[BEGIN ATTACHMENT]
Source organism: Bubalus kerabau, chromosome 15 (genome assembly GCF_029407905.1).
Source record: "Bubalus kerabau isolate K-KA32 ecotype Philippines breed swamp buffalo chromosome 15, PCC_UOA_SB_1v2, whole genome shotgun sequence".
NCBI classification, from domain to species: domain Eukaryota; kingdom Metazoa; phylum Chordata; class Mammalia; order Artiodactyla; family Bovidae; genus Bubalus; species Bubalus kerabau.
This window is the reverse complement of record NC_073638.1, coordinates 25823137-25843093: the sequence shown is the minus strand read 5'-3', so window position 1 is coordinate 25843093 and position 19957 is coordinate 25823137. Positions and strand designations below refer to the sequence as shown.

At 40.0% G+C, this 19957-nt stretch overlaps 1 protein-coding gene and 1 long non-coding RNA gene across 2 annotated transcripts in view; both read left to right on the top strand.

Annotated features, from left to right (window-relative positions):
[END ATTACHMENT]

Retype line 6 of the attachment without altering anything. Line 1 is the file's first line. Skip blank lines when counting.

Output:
Annotated features, from left to right (window-relative positions):